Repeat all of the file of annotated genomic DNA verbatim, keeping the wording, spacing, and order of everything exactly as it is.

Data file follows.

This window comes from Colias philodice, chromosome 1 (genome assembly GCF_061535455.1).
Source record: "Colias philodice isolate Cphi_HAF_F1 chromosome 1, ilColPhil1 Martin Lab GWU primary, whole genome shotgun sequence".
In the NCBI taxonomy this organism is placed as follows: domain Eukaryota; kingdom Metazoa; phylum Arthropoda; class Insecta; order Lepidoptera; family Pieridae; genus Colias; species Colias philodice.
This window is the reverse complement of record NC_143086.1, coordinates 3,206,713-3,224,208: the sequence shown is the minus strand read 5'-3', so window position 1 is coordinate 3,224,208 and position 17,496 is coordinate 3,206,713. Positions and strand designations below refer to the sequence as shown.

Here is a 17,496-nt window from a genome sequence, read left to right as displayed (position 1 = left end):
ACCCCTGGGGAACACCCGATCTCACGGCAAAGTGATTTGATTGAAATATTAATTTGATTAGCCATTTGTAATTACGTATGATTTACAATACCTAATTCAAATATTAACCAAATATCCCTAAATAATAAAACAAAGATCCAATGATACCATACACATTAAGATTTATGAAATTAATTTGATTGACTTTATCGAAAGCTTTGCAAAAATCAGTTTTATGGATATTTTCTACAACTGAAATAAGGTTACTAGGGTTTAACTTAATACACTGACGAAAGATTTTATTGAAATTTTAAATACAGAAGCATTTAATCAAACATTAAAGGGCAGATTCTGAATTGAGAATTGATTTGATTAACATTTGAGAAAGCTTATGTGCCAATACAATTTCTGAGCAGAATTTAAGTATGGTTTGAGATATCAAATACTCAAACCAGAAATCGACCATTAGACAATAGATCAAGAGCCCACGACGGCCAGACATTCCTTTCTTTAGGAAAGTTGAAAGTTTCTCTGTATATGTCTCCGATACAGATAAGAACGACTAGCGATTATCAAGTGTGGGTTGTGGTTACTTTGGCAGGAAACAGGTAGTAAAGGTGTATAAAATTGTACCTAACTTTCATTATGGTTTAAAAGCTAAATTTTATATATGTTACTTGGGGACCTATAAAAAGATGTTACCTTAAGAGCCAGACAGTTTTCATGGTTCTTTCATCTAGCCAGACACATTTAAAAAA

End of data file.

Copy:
This window comes from Colias philodice, chromosome 1 (genome assembly GCF_061535455.1).
Source record: "Colias philodice isolate Cphi_HAF_F1 chromosome 1, ilColPhil1 Martin Lab GWU primary, whole genome shotgun sequence".
In the NCBI taxonomy this organism is placed as follows: domain Eukaryota; kingdom Metazoa; phylum Arthropoda; class Insecta; order Lepidoptera; family Pieridae; genus Colias; species Colias philodice.
This window is the reverse complement of record NC_143086.1, coordinates 3,206,713-3,224,208: the sequence shown is the minus strand read 5'-3', so window position 1 is coordinate 3,224,208 and position 17,496 is coordinate 3,206,713. Positions and strand designations below refer to the sequence as shown.

Here is a 17,496-nt window from a genome sequence, read left to right as displayed (position 1 = left end):
ACCCCTGGGGAACACCCGATCTCACGGCAAAGTGATTTGATTGAAATATTAATTTGATTAGCCATTTGTAATTACGTATGATTTACAATACCTAATTCAAATATTAACCAAATATCCCTAAATAATAAAACAAAGATCCAATGATACCATACACATTAAGATTTATGAAATTAATTTGATTGACTTTATCGAAAGCTTTGCAAAAATCAGTTTTATGGATATTTTCTACAACTGAAATAAGGTTACTAGGGTTTAACTTAATACACTGACGAAAGATTTTATTGAAATTTTAAATACAGAAGCATTTAATCAAACATTAAAGGGCAGATTCTGAATTGAGAATTGATTTGATTAACATTTGAGAAAGCTTATGTGCCAATACAATTTCTGAGCAGAATTTAAGTATGGTTTGAGATATCAAATACTCAAACCAGAAATCGACCATTAGACAATAGATCAAGAGCCCACGACGGCCAGACATTCCTTTCTTTAGGAAAGTTGAAAGTTTCTCTGTATATGTCTCCGATACAGATAAGAACGACTAGCGATTATCAAGTGTGGGTTGTGGTTACTTTGGCAGGAAACAGGTAGTAAAGGTGTATAAAATTGTACCTAACTTTCATTATGGTTTAAAAGCTAAATTTTATATATGTTACTTGGGGACCTATAAAAAGATGTTACCTTAAGAGCCAGACAGTTTTCATGGTTCTTTCATCTAGCCAGACACATTTAAAAAA